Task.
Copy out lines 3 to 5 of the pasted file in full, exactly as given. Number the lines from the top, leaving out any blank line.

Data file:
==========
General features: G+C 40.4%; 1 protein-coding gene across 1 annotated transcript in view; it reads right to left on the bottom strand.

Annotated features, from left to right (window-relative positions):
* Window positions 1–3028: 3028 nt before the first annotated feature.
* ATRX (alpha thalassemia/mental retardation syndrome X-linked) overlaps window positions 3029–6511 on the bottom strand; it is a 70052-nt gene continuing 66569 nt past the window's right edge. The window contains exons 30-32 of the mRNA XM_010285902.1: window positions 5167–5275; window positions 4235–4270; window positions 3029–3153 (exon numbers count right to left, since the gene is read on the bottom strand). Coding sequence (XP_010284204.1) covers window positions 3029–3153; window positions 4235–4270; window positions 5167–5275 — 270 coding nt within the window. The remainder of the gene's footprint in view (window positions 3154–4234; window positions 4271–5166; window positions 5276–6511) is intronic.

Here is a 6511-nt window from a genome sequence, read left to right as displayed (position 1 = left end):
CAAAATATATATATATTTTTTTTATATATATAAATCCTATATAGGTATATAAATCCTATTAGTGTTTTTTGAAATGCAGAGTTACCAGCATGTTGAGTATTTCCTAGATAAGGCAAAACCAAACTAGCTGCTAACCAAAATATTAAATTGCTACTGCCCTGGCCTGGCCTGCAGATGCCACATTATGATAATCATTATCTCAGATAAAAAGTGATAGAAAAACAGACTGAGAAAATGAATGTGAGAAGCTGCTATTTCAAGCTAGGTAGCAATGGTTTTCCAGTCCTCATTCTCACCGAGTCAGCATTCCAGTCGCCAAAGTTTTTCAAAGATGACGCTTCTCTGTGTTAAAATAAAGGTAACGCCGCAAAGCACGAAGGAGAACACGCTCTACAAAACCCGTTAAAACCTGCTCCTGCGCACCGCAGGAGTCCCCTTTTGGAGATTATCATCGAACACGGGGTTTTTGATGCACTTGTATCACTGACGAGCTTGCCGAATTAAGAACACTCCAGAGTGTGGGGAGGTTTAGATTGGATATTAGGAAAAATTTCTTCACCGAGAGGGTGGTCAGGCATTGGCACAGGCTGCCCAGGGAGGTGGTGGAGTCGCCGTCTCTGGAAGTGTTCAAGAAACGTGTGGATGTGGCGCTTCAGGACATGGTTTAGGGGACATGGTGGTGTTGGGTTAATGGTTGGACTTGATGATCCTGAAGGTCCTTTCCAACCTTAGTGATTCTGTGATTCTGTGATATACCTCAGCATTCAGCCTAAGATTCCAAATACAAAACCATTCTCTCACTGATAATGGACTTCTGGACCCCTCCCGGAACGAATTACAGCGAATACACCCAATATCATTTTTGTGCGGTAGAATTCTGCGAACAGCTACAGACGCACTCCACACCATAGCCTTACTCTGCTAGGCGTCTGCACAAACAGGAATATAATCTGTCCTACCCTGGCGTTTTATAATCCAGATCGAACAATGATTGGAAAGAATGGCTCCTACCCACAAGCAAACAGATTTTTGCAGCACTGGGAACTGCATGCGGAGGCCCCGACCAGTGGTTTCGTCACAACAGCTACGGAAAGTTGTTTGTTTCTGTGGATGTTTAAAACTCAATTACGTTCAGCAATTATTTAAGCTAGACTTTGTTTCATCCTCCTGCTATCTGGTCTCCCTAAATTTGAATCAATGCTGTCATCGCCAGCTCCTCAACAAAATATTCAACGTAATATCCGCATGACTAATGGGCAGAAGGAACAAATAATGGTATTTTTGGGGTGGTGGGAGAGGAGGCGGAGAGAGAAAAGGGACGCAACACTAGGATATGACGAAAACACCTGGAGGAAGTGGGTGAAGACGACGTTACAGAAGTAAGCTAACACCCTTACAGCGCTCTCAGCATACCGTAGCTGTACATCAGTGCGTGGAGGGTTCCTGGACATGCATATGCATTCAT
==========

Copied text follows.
* Window positions 1–3028: 3028 nt before the first annotated feature.
* ATRX (alpha thalassemia/mental retardation syndrome X-linked) overlaps window positions 3029–6511 on the bottom strand; it is a 70052-nt gene continuing 66569 nt past the window's right edge. The window contains exons 30-32 of the mRNA XM_010285902.1: window positions 5167–5275; window positions 4235–4270; window positions 3029–3153 (exon numbers count right to left, since the gene is read on the bottom strand). Coding sequence (XP_010284204.1) covers window positions 3029–3153; window positions 4235–4270; window positions 5167–5275 — 270 coding nt within the window. The remainder of the gene's footprint in view (window positions 3154–4234; window positions 4271–5166; window positions 5276–6511) is intronic.

Here is a 6511-nt window from a genome sequence, read left to right as displayed (position 1 = left end):